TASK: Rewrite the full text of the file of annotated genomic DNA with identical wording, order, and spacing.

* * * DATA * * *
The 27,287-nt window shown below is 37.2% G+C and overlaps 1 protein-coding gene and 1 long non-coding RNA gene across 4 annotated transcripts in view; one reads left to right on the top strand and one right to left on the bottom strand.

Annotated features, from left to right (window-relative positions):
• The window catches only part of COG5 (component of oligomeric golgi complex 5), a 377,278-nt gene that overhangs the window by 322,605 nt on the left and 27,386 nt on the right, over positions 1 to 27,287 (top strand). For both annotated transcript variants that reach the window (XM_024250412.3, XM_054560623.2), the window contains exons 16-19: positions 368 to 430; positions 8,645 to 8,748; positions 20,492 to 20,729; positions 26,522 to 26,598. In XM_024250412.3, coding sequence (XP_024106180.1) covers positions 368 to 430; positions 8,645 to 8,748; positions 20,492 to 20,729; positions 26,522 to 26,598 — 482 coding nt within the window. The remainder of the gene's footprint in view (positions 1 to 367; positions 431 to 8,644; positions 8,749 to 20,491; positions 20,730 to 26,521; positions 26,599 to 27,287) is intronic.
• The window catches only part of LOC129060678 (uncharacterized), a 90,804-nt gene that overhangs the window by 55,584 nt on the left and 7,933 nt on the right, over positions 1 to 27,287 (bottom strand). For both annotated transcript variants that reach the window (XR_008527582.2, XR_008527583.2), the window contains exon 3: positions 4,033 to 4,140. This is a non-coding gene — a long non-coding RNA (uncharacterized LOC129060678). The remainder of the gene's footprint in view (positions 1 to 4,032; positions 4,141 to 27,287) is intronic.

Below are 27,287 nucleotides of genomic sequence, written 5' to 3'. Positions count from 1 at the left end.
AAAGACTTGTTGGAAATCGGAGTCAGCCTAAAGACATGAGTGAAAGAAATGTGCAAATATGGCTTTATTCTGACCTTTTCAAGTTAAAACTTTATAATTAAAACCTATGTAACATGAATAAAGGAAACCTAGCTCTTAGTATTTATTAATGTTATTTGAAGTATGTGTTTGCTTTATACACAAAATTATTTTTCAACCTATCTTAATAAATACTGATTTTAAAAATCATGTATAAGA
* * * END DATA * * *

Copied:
The 27,287-nt window shown below is 37.2% G+C and overlaps 1 protein-coding gene and 1 long non-coding RNA gene across 4 annotated transcripts in view; one reads left to right on the top strand and one right to left on the bottom strand.

Annotated features, from left to right (window-relative positions):
• The window catches only part of COG5 (component of oligomeric golgi complex 5), a 377,278-nt gene that overhangs the window by 322,605 nt on the left and 27,386 nt on the right, over positions 1 to 27,287 (top strand). For both annotated transcript variants that reach the window (XM_024250412.3, XM_054560623.2), the window contains exons 16-19: positions 368 to 430; positions 8,645 to 8,748; positions 20,492 to 20,729; positions 26,522 to 26,598. In XM_024250412.3, coding sequence (XP_024106180.1) covers positions 368 to 430; positions 8,645 to 8,748; positions 20,492 to 20,729; positions 26,522 to 26,598 — 482 coding nt within the window. The remainder of the gene's footprint in view (positions 1 to 367; positions 431 to 8,644; positions 8,749 to 20,491; positions 20,730 to 26,521; positions 26,599 to 27,287) is intronic.
• The window catches only part of LOC129060678 (uncharacterized), a 90,804-nt gene that overhangs the window by 55,584 nt on the left and 7,933 nt on the right, over positions 1 to 27,287 (bottom strand). For both annotated transcript variants that reach the window (XR_008527582.2, XR_008527583.2), the window contains exon 3: positions 4,033 to 4,140. This is a non-coding gene — a long non-coding RNA (uncharacterized LOC129060678). The remainder of the gene's footprint in view (positions 1 to 4,032; positions 4,141 to 27,287) is intronic.

Below are 27,287 nucleotides of genomic sequence, written 5' to 3'. Positions count from 1 at the left end.
AAAGACTTGTTGGAAATCGGAGTCAGCCTAAAGACATGAGTGAAAGAAATGTGCAAATATGGCTTTATTCTGACCTTTTCAAGTTAAAACTTTATAATTAAAACCTATGTAACATGAATAAAGGAAACCTAGCTCTTAGTATTTATTAATGTTATTTGAAGTATGTGTTTGCTTTATACACAAAATTATTTTTCAACCTATCTTAATAAATACTGATTTTAAAAATCATGTATAAGA